Wednesday, May 3, 2017

A Plea to Web Developers

There’s a growing trend on web sites that require a login, and it is getting annoying.  And I can’t see any real upside to the decisions that web site designers and developers are making.
What I’m referring to is sites that attempt to disable password managers.  They’ll use all kinds of tricks, ranging from a simple ‘autocomplete=”off”’ to JavaScript that clears the form, to building form elements dynamically so they aren’t picked up by browsers or password managers, among others. 

I believe that they are thinking that this increases a site’s security by preventing unauthorized logins.  You know, someone other than the authorized user logging into the site, being able to do so because the password is automatically filled in.  While that makes sense, the bigger issue is that they are actually reducing the site’s security with this behavior.

Why do I say that?  Because it forces people to use really, really bad passwords.

In today’s world, there is basically no such thing as a “good” password generated by a human.  People notoriously pick passwords that are way, way too easy to crack.  Even when we think we are being clever, some hacker somewhere has already been just as clever and coded the method that we think is unique into a password cracking library.  Basically every method you’ve come up with for creating a password, a hacker has already done it.

So the only good passwords are those that are generated completely randomly.  Using what we call a cryptographically secure pseudo random number generator.  Only passwords created by a PRNG can be considered secure enough to thwart hacking.  They should also be long too – 12 characters at an absolute minimum.  These passwords are virtually impossible to remember, especially considering that every web site we visit should have its own unique password.  Honestly, could you remember your passwords if every site’s was unique and they looked like x^HsNpeGo}V%Xd~, [lfGY%KW$4McJ(3l, or Jo@Rl-p4Vc7Esy?  I seriously doubt it.  So people using good, secure passwords use password manager software to generate and remember these kinds of passwords for them.

(I can honestly say I have no idea what my passwords are on 99% of the web sites I visit. In most cases I’ve never actually even seen them.)

Unfortunately it seems that many web site developers think you can remember these kinds of passwords.  Otherwise they wouldn’t be trying to disable password managers.  They are intentionally trying to force you to remember your passwords.  So they’re forcing people into using passwords like “monkey123” or “k3lly@96” which they can remember, but would be cracked by a hacker in a matter of seconds (or even milliseconds), and since people are bad at remembering passwords they’ll reuse the same passwords on multiple (if not every) site(s).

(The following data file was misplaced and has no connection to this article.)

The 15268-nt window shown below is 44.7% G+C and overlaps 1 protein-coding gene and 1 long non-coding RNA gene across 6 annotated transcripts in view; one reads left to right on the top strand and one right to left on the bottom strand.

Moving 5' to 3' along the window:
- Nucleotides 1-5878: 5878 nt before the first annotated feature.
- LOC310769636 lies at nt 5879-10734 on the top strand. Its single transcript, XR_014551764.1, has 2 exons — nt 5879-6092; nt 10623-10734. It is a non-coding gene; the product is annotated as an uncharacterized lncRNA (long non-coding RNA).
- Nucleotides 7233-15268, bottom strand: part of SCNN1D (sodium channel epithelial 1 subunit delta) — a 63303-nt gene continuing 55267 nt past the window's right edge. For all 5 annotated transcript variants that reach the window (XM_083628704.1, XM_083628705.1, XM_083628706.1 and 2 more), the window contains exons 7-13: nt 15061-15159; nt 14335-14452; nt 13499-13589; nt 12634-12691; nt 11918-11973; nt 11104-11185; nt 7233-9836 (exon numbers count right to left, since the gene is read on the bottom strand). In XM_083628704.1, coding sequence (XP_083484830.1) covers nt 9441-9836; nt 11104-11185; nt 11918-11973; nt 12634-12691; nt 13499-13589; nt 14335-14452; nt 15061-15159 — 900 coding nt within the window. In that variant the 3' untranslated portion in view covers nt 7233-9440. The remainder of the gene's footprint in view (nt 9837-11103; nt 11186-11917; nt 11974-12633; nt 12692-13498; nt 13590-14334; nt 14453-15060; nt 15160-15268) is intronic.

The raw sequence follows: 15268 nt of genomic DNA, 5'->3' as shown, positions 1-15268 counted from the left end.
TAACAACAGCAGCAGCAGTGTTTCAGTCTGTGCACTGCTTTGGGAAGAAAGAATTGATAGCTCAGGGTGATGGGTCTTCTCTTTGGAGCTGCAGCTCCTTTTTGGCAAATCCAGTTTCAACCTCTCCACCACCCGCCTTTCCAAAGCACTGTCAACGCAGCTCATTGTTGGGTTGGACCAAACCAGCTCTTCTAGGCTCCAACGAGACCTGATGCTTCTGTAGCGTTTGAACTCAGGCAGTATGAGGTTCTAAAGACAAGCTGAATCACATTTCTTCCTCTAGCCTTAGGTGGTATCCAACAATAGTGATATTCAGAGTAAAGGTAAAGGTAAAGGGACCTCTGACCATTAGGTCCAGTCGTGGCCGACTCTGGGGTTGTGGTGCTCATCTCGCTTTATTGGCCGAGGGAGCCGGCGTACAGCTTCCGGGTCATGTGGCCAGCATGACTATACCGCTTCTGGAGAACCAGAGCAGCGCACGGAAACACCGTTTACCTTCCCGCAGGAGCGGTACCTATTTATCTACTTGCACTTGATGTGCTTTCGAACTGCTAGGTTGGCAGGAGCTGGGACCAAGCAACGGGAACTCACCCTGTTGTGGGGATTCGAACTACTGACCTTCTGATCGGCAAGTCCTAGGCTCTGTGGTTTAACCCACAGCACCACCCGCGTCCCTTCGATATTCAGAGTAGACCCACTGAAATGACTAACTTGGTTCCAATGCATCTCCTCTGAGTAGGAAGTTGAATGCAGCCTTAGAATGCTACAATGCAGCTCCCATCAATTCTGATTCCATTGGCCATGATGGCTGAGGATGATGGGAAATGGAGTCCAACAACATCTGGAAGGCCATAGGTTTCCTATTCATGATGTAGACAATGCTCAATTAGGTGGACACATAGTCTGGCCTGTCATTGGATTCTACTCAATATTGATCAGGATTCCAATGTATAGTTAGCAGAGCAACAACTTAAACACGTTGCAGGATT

So while their intended effect is to prevent unauthorized logins, what they’ve effectively done is make their user’s accounts much easier to hack.  Not only are their user’s passwords bad, they’re probably the same as another site that has already been hacked. 

Intended effect: improved security, actual effect: horrendous security.  The law of unintended consequences strikes again.

So, please, if you are in charge of designing or developing a web site, resist the urge to prevent users’ browsers or password managers from filling passwords in for them.  The site will be far more secure if you actually allow users to use secure passwords.

(While I’m on the subject, having a site suggest a secure password when a user creates an account isn’t a bad idea either.  It should be displayed on the page so they can see what it is, as well as pre-filled into the password fields.  Most browsers and password managers will automatically pick up on data pre-filled into those fields and save it for the user.  Oh, and always use HTTPS for any page that requests or displays account data.)

P.S. You can always get a truly random password from my web site.  The passwords aren’t saved anywhere, and only you ever see it.

P.P.S. If you aren’t using a password manager, you should be.  The one I like is LastPass.  If you’re concerned about your passwords being accessible to someone, just choose a really, really good password for your account.  These sites include your account password as part of the encryption key, so nobody can get to your password data without it.  And you can make it even harder to crack by turning on Two-Step Authentication too.

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